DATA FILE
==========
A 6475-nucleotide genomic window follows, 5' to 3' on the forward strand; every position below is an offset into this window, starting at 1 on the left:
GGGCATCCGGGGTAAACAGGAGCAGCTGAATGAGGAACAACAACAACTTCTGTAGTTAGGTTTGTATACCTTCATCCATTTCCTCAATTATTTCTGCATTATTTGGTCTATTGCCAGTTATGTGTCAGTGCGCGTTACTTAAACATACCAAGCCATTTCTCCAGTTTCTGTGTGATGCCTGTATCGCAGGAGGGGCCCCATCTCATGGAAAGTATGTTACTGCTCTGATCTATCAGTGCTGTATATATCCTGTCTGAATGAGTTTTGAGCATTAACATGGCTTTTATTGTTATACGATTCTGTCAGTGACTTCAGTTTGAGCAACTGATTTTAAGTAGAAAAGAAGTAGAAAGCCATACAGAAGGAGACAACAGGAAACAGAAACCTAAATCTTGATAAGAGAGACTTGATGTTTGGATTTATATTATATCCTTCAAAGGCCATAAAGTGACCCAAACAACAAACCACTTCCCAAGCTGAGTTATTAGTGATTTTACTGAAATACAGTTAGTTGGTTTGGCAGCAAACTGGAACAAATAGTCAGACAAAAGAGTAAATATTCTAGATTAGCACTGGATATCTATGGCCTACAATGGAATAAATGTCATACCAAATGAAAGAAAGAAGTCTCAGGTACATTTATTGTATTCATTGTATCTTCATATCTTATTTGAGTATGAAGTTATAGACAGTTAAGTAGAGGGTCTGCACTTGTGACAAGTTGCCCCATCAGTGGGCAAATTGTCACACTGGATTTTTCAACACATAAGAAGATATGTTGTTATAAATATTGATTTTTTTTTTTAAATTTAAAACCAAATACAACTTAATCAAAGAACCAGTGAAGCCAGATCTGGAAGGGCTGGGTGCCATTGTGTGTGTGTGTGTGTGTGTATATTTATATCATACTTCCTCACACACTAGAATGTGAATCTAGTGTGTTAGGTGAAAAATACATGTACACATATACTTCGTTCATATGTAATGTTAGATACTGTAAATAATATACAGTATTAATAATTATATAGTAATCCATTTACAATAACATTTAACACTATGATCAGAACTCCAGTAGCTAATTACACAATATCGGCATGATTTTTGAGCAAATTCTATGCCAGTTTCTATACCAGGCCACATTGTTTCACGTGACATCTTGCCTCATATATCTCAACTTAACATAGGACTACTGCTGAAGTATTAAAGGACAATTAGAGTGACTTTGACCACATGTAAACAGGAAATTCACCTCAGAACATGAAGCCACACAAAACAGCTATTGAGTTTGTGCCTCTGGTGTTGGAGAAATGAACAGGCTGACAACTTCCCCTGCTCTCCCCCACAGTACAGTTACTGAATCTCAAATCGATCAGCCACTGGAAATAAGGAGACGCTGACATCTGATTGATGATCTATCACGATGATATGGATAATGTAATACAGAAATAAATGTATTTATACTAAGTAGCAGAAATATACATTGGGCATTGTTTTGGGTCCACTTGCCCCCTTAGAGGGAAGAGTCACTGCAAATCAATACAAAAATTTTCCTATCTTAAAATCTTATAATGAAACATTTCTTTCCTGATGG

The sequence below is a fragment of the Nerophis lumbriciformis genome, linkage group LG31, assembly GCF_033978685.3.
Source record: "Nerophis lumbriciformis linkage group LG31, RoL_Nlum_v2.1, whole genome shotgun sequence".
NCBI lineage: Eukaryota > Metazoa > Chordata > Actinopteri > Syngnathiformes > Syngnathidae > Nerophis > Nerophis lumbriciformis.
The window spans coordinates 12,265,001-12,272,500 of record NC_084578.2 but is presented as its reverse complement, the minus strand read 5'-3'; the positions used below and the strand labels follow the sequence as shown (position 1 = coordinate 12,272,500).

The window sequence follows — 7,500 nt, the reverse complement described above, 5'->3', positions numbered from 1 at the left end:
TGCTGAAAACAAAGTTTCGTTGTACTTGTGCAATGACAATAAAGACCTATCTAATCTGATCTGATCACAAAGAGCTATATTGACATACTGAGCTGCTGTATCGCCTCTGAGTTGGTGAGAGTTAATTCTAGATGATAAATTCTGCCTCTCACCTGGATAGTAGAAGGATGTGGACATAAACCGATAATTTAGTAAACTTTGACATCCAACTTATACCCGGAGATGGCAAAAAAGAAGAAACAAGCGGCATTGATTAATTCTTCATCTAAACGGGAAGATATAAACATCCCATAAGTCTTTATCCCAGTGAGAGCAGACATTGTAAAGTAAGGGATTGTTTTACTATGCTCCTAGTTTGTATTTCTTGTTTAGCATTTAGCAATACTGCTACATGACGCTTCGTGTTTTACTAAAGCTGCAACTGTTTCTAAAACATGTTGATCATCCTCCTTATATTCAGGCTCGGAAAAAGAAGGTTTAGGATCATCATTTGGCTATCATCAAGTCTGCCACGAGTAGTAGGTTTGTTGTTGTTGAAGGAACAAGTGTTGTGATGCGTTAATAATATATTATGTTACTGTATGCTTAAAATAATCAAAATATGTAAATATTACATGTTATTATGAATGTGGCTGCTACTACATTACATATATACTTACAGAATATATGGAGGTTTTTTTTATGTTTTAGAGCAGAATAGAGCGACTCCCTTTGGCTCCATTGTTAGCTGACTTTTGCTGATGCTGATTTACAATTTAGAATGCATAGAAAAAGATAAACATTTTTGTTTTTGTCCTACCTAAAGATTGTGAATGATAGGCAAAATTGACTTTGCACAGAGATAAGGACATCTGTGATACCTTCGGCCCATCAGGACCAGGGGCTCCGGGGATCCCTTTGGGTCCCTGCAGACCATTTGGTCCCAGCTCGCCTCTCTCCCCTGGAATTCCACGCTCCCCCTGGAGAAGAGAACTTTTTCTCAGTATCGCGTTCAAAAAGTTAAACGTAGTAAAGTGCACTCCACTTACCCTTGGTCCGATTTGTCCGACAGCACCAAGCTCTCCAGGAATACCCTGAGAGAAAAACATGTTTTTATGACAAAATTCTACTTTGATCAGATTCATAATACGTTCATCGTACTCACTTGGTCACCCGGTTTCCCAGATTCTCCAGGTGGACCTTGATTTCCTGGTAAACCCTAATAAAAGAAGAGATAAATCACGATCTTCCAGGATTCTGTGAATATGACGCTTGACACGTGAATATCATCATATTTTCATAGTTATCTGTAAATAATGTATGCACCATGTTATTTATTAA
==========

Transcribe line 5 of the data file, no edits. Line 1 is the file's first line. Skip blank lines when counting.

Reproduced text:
NCBI lineage: Eukaryota > Metazoa > Chordata > Actinopteri > Syngnathiformes > Syngnathidae > Nerophis > Nerophis lumbriciformis.